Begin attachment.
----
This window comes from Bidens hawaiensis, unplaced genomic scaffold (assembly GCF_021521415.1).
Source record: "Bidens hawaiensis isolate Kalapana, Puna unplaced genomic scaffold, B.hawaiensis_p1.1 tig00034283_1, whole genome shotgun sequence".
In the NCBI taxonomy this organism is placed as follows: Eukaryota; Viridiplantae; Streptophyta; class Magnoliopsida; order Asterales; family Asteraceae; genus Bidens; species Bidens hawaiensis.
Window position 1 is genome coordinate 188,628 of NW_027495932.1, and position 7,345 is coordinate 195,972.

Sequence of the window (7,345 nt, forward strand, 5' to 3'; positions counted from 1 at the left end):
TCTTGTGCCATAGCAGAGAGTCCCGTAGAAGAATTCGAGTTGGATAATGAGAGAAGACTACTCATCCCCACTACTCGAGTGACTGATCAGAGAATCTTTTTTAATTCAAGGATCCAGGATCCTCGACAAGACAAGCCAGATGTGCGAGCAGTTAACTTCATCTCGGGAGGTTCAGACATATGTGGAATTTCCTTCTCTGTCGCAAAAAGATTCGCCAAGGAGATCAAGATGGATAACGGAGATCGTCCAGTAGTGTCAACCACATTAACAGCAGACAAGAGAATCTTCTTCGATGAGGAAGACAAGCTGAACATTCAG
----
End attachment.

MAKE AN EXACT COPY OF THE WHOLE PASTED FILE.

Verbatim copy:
This window comes from Bidens hawaiensis, unplaced genomic scaffold (assembly GCF_021521415.1).
Source record: "Bidens hawaiensis isolate Kalapana, Puna unplaced genomic scaffold, B.hawaiensis_p1.1 tig00034283_1, whole genome shotgun sequence".
In the NCBI taxonomy this organism is placed as follows: Eukaryota; Viridiplantae; Streptophyta; class Magnoliopsida; order Asterales; family Asteraceae; genus Bidens; species Bidens hawaiensis.
Window position 1 is genome coordinate 188,628 of NW_027495932.1, and position 7,345 is coordinate 195,972.

Sequence of the window (7,345 nt, forward strand, 5' to 3'; positions counted from 1 at the left end):
TCTTGTGCCATAGCAGAGAGTCCCGTAGAAGAATTCGAGTTGGATAATGAGAGAAGACTACTCATCCCCACTACTCGAGTGACTGATCAGAGAATCTTTTTTAATTCAAGGATCCAGGATCCTCGACAAGACAAGCCAGATGTGCGAGCAGTTAACTTCATCTCGGGAGGTTCAGACATATGTGGAATTTCCTTCTCTGTCGCAAAAAGATTCGCCAAGGAGATCAAGATGGATAACGGAGATCGTCCAGTAGTGTCAACCACATTAACAGCAGACAAGAGAATCTTCTTCGATGAGGAAGACAAGCTGAACATTCAG